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Benefits/Oppressions of Culturally Diverse Populations

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Benefits/Oppressions of Culturally Diverse Populations

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  • Jan. 2013
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Course 6723: Week 1 – Application Assignment:
Benefits/Oppression of Culturally Diverse Populations
Keri Olds
Walden University

Course 6723: Week 1 – Application Assignment:
Benefits/Oppression of Culturally Diverse Populations
The history and theories of counseling and psychology have both benefited and oppressed culturally diverse populations. It is common knowledge that the founding fathers of counseling were all white males of the socioeconomic status of middle to upper class. Therefore, the majority of theories are rooted in research and evidence that assists this particular group. However, as the world becomes more and more diverse, the one size fits all counseling theories no longer service the needs of the clients. Therapists must be cognoscente of the populations he or she services and the techniques best suited to fit these needs.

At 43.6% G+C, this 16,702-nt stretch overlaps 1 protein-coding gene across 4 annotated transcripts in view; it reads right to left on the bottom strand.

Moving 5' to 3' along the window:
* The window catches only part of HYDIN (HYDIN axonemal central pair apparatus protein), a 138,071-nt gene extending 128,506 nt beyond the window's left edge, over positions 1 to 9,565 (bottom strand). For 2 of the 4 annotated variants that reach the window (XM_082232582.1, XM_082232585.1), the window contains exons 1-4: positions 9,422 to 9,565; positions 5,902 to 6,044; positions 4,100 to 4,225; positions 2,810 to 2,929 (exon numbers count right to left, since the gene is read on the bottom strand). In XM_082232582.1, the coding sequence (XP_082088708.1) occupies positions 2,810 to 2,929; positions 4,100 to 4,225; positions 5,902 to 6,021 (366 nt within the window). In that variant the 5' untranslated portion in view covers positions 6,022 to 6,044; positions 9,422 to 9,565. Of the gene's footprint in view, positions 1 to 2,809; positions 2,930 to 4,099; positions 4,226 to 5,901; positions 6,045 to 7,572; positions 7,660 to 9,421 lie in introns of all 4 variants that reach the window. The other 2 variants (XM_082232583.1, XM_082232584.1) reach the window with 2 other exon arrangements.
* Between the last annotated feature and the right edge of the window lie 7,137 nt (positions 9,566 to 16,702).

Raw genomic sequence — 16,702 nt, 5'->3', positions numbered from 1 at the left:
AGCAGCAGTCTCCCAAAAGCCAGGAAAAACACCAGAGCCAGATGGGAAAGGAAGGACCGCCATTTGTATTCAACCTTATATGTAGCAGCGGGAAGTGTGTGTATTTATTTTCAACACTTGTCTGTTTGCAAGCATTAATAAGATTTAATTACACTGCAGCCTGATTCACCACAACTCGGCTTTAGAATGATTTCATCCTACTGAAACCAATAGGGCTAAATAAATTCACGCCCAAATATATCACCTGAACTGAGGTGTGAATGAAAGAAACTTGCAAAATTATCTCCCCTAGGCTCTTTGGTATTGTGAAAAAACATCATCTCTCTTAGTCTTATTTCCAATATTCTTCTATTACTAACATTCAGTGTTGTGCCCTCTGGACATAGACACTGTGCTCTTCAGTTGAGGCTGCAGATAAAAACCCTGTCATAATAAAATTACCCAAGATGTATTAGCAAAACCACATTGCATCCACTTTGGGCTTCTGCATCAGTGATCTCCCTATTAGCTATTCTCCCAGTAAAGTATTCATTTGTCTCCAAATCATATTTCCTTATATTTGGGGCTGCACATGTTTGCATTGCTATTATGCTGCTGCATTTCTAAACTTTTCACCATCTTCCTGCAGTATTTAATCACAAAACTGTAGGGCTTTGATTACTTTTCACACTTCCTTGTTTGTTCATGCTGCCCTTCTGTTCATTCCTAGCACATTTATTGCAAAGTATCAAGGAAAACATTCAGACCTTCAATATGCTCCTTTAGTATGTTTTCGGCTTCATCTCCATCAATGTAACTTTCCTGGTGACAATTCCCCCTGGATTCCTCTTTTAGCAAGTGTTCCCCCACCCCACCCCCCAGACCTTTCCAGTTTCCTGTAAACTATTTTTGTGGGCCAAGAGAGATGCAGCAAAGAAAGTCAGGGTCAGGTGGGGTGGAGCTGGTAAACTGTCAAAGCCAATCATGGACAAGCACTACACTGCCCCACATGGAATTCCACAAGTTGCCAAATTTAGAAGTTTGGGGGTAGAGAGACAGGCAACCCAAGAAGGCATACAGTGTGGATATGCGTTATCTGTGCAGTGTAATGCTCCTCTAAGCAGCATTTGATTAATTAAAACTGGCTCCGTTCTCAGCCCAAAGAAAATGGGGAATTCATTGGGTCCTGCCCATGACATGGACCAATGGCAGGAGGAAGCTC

As Sue & Sue state, “If deviations from the majority are considered abnormal, then many ethnic and racial minorities that exhibit strong cultural differences from the majority have to be so classified.” (p. 93). For example take IQ tests, achievement tests, and personality inventories. What is considered normal within one culture may be considered abnormal within another. It has been a long held belief that black males feel as though “The Man” is out to get them (Sue & Sue, 2013). It has been through various personality assessments that African Americans have been found to be suspicious, mistrustful, and paranoid (Sue & Sue, 2013). However, what was not considered throughout these findings was that African Americans have been discriminated against throughout time and therefore have reason to behave in such ways (Sue & Sue, 2013). In fact, in Grier and Cobbs’ book Black Rage (as cited in Sue & Sue, 2013), it was noted that African Americans had to use a variety of survival techniques in order to survive the racial society in which they lived. In essence what was perceived as abnormal...